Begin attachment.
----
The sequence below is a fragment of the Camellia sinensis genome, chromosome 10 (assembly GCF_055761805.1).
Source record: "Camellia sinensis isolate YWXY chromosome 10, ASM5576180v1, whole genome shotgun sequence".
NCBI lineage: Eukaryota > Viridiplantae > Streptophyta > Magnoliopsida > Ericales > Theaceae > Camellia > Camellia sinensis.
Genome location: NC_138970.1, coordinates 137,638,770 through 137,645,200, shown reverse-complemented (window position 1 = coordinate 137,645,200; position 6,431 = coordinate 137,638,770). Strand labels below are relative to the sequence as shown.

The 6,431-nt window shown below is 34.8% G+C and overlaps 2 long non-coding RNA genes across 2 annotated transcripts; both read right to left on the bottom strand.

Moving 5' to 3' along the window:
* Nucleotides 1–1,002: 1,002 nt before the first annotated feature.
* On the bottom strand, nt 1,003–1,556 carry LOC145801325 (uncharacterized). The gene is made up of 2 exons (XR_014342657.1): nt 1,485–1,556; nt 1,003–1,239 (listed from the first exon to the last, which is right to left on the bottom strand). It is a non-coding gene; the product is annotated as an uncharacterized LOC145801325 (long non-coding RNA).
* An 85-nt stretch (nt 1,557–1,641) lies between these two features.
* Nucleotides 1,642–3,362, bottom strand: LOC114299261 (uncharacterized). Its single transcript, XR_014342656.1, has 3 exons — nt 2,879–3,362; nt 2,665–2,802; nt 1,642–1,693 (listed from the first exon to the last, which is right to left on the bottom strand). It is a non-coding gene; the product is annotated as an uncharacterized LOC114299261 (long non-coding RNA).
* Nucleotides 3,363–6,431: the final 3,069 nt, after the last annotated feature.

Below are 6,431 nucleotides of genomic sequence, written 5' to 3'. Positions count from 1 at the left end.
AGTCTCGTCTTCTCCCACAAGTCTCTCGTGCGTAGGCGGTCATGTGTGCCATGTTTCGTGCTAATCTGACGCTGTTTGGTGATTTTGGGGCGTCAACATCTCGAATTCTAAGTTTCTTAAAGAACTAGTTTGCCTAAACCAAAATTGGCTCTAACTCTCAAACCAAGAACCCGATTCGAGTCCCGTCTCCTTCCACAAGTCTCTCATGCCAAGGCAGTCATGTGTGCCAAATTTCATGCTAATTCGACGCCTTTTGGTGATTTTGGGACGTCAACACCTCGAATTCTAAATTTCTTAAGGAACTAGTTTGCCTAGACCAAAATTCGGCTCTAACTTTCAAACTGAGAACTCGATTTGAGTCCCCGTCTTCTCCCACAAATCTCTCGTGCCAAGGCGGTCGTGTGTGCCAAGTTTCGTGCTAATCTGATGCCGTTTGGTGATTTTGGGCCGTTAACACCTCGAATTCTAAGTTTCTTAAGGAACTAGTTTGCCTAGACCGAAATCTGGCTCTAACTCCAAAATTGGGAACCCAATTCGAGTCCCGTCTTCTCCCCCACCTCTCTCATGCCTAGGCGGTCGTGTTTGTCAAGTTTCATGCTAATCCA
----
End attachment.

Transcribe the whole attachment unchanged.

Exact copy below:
The sequence below is a fragment of the Camellia sinensis genome, chromosome 10 (assembly GCF_055761805.1).
Source record: "Camellia sinensis isolate YWXY chromosome 10, ASM5576180v1, whole genome shotgun sequence".
NCBI lineage: Eukaryota > Viridiplantae > Streptophyta > Magnoliopsida > Ericales > Theaceae > Camellia > Camellia sinensis.
Genome location: NC_138970.1, coordinates 137,638,770 through 137,645,200, shown reverse-complemented (window position 1 = coordinate 137,645,200; position 6,431 = coordinate 137,638,770). Strand labels below are relative to the sequence as shown.

The 6,431-nt window shown below is 34.8% G+C and overlaps 2 long non-coding RNA genes across 2 annotated transcripts; both read right to left on the bottom strand.

Moving 5' to 3' along the window:
* Nucleotides 1–1,002: 1,002 nt before the first annotated feature.
* On the bottom strand, nt 1,003–1,556 carry LOC145801325 (uncharacterized). The gene is made up of 2 exons (XR_014342657.1): nt 1,485–1,556; nt 1,003–1,239 (listed from the first exon to the last, which is right to left on the bottom strand). It is a non-coding gene; the product is annotated as an uncharacterized LOC145801325 (long non-coding RNA).
* An 85-nt stretch (nt 1,557–1,641) lies between these two features.
* Nucleotides 1,642–3,362, bottom strand: LOC114299261 (uncharacterized). Its single transcript, XR_014342656.1, has 3 exons — nt 2,879–3,362; nt 2,665–2,802; nt 1,642–1,693 (listed from the first exon to the last, which is right to left on the bottom strand). It is a non-coding gene; the product is annotated as an uncharacterized LOC114299261 (long non-coding RNA).
* Nucleotides 3,363–6,431: the final 3,069 nt, after the last annotated feature.

Below are 6,431 nucleotides of genomic sequence, written 5' to 3'. Positions count from 1 at the left end.
AGTCTCGTCTTCTCCCACAAGTCTCTCGTGCGTAGGCGGTCATGTGTGCCATGTTTCGTGCTAATCTGACGCTGTTTGGTGATTTTGGGGCGTCAACATCTCGAATTCTAAGTTTCTTAAAGAACTAGTTTGCCTAAACCAAAATTGGCTCTAACTCTCAAACCAAGAACCCGATTCGAGTCCCGTCTCCTTCCACAAGTCTCTCATGCCAAGGCAGTCATGTGTGCCAAATTTCATGCTAATTCGACGCCTTTTGGTGATTTTGGGACGTCAACACCTCGAATTCTAAATTTCTTAAGGAACTAGTTTGCCTAGACCAAAATTCGGCTCTAACTTTCAAACTGAGAACTCGATTTGAGTCCCCGTCTTCTCCCACAAATCTCTCGTGCCAAGGCGGTCGTGTGTGCCAAGTTTCGTGCTAATCTGATGCCGTTTGGTGATTTTGGGCCGTTAACACCTCGAATTCTAAGTTTCTTAAGGAACTAGTTTGCCTAGACCGAAATCTGGCTCTAACTCCAAAATTGGGAACCCAATTCGAGTCCCGTCTTCTCCCCCACCTCTCTCATGCCTAGGCGGTCGTGTTTGTCAAGTTTCATGCTAATCCA